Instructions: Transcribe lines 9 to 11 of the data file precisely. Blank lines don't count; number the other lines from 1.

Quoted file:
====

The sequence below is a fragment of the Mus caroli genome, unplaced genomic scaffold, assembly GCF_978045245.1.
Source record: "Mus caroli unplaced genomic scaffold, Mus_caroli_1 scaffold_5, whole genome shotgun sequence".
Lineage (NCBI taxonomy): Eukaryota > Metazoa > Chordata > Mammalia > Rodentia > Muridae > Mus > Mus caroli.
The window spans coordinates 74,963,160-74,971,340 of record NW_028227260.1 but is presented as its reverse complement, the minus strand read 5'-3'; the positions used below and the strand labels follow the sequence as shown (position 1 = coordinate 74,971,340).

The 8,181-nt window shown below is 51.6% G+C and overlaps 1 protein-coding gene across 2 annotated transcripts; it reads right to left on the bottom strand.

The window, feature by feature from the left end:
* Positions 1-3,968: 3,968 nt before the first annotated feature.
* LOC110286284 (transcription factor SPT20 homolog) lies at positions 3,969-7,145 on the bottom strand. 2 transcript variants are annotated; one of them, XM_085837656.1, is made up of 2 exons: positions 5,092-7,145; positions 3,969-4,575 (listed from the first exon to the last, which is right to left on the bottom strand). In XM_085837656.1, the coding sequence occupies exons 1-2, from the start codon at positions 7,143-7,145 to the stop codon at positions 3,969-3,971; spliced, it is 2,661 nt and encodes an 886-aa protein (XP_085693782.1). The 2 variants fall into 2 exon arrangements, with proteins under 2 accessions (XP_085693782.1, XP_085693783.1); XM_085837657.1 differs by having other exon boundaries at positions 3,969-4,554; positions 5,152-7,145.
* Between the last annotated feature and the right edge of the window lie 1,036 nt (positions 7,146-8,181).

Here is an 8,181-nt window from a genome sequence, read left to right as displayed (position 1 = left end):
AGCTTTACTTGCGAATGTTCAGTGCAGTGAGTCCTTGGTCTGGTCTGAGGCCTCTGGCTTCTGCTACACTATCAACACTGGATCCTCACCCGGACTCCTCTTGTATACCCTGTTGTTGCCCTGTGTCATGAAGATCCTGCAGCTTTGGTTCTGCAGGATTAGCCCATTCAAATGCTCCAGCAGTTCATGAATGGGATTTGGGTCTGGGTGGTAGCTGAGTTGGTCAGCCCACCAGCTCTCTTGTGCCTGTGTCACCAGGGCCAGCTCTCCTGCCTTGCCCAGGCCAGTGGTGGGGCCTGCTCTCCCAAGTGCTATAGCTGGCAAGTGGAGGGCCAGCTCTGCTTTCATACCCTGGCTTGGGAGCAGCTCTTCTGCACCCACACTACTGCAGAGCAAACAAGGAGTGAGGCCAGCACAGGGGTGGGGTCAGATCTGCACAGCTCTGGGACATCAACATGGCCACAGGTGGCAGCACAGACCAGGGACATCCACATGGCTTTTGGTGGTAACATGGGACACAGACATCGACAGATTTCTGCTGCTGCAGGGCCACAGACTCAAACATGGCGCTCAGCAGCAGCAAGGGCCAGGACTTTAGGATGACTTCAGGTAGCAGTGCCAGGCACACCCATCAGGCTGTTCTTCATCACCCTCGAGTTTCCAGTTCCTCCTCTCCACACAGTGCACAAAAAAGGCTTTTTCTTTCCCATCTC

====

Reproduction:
* Between the last annotated feature and the right edge of the window lie 1,036 nt (positions 7,146-8,181).

Here is an 8,181-nt window from a genome sequence, read left to right as displayed (position 1 = left end):
AGCTTTACTTGCGAATGTTCAGTGCAGTGAGTCCTTGGTCTGGTCTGAGGCCTCTGGCTTCTGCTACACTATCAACACTGGATCCTCACCCGGACTCCTCTTGTATACCCTGTTGTTGCCCTGTGTCATGAAGATCCTGCAGCTTTGGTTCTGCAGGATTAGCCCATTCAAATGCTCCAGCAGTTCATGAATGGGATTTGGGTCTGGGTGGTAGCTGAGTTGGTCAGCCCACCAGCTCTCTTGTGCCTGTGTCACCAGGGCCAGCTCTCCTGCCTTGCCCAGGCCAGTGGTGGGGCCTGCTCTCCCAAGTGCTATAGCTGGCAAGTGGAGGGCCAGCTCTGCTTTCATACCCTGGCTTGGGAGCAGCTCTTCTGCACCCACACTACTGCAGAGCAAACAAGGAGTGAGGCCAGCACAGGGGTGGGGTCAGATCTGCACAGCTCTGGGACATCAACATGGCCACAGGTGGCAGCACAGACCAGGGACATCCACATGGCTTTTGGTGGTAACATGGGACACAGACATCGACAGATTTCTGCTGCTGCAGGGCCACAGACTCAAACATGGCGCTCAGCAGCAGCAAGGGCCAGGACTTTAGGATGACTTCAGGTAGCAGTGCCAGGCACACCCATCAGGCTGTTCTTCATCACCCTCGAGTTTCCAGTTCCTCCTCTCCACACAGTGCACAAAAAAGGCTTTTTCTTTCCCATCTC